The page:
And while we are on the subject of definitions, let us take a little look at the word "Personality," that is generally believed to be a synonym of "Individuality," and is often so used. Webster tells us that the word "Person" originated from the Latin word persona, meaning "a mask used by actors," which word in turn arose from two other words, per, meaning "through," and sonare, meaning "to sound," the two combined words meaning "to sound through." The same authority informs us that the archaic meaning of the word was "a character or part, as in a play; an assumed character." If you will think of Personality as "a mask used by an actor," or as "a part in a play," or as something used to "sound through" or to speak through, by the real Individual behind the mask of Personality, then perhaps you will see a little further into the Mystery of Personality and Individuality.
Oh, dear students, be not deceived by the mask of Personality which you may happen to be wearing at this moment, or by the masks which are worn by those around you. Realize that back of your mask is the great Individual—the Indivisible—the Universal Life, in which you are a centre of consciousness and activity. This does not wipe out your identity—instead it gives you a greater and grander identity. Instead of your sinking into a Nirvana of extinction of consciousness, your consciousness so enlarges as you unfold, that you will in the end feel your identity to be the identity of the Universe. Instead of your gaining Nothingness, you gain Allness. All spiritual growth and unfoldment gives you a constantly increasing sense of relationship with, and agreement with, the All. You grow into Allness as you unfold. Be not deceived by this chatter about Nothingness, and loss of Individuality, in the Oriental thought, although some of the presentations of its teachings may so seem to mean at first reading. Remember always that Personality is the mask, and Individuality the Real One.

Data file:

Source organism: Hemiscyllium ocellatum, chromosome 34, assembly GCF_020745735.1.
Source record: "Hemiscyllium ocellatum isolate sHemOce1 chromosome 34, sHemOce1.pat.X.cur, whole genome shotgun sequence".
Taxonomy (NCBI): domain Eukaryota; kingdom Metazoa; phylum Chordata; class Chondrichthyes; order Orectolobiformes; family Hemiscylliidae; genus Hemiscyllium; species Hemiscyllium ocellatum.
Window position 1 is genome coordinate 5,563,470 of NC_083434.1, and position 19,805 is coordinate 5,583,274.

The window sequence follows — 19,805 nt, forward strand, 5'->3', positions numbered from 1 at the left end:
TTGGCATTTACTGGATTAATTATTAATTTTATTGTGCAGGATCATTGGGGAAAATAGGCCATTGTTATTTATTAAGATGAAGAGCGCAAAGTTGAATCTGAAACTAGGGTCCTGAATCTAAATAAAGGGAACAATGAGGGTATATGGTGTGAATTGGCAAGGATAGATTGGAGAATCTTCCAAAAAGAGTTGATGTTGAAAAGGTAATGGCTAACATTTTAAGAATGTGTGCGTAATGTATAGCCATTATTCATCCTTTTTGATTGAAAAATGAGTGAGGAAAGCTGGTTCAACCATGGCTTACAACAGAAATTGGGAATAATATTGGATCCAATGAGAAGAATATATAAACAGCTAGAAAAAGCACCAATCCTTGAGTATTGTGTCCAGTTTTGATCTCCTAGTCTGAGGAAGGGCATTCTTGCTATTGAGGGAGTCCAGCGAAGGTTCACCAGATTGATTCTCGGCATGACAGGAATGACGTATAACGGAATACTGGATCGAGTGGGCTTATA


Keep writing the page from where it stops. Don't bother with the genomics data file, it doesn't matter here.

You have often heard persons, claiming to be acquainted with the teachings of Theosophy and other expositions of the Oriental Wisdom Religion (including our own presentation), asserting that the Oriental mind was ever bent upon attaining a final stage of Nothingness or Extinction in Nirvana. In addition to what we have said, and to what we shall say on this subject, let us quote from the inspired writer of the "Secret Doctrine" (a standard Theosophical work) when she says, in that work on page 286, Vol. I: "Is this annihilation, as some think? ... To see in Nirvana annihilation, amounts to saying of a man plunged in a sound, dreamless sleep—one that leaves no impression on the physical memory and brain, because the sleeper's Higher Self is in its original state of absolute consciousness during these hours—that he too is annihilated. The latter simile answers only to one side of the question—the most material; since reabsorption is by no means such a dreamless sleep, but, on the contrary, absolute existence, an unconditional unity, or a state, to describe which human language is absolutely and hopelessly inadequate... Nor is the individuality—nor even the essence of the personality, if any be left behind—lost because re-absorbed." As J. Wm. Lloyd says, in connection with the above quotation, "This seems conclusive proof that Theosophy does not regard Nirvana as annihilation, but as an infinite enlargement of consciousness." And we would add that this is true not only as regards the Nirvana of the Theosophist, but also of the consciousness of the Unity of Life—the Universal Life. This too is not annihilation of individual consciousness, but an "infinite enlargement of consciousness" as this Western writer Lloyd has so well expressed it.